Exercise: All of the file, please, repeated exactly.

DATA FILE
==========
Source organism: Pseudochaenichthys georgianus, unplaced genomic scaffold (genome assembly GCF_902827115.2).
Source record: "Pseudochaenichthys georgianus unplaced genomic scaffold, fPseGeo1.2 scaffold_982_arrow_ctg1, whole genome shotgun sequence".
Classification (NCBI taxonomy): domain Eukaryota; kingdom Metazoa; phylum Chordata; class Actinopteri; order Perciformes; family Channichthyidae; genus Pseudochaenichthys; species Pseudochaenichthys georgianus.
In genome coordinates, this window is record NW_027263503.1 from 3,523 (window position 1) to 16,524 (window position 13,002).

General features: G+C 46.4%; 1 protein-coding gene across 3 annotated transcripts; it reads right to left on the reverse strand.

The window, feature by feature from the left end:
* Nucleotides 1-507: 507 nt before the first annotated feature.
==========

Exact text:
Source organism: Pseudochaenichthys georgianus, unplaced genomic scaffold (genome assembly GCF_902827115.2).
Source record: "Pseudochaenichthys georgianus unplaced genomic scaffold, fPseGeo1.2 scaffold_982_arrow_ctg1, whole genome shotgun sequence".
Classification (NCBI taxonomy): domain Eukaryota; kingdom Metazoa; phylum Chordata; class Actinopteri; order Perciformes; family Channichthyidae; genus Pseudochaenichthys; species Pseudochaenichthys georgianus.
In genome coordinates, this window is record NW_027263503.1 from 3,523 (window position 1) to 16,524 (window position 13,002).

General features: G+C 46.4%; 1 protein-coding gene across 3 annotated transcripts; it reads right to left on the reverse strand.

The window, feature by feature from the left end:
* Nucleotides 1-507: 507 nt before the first annotated feature.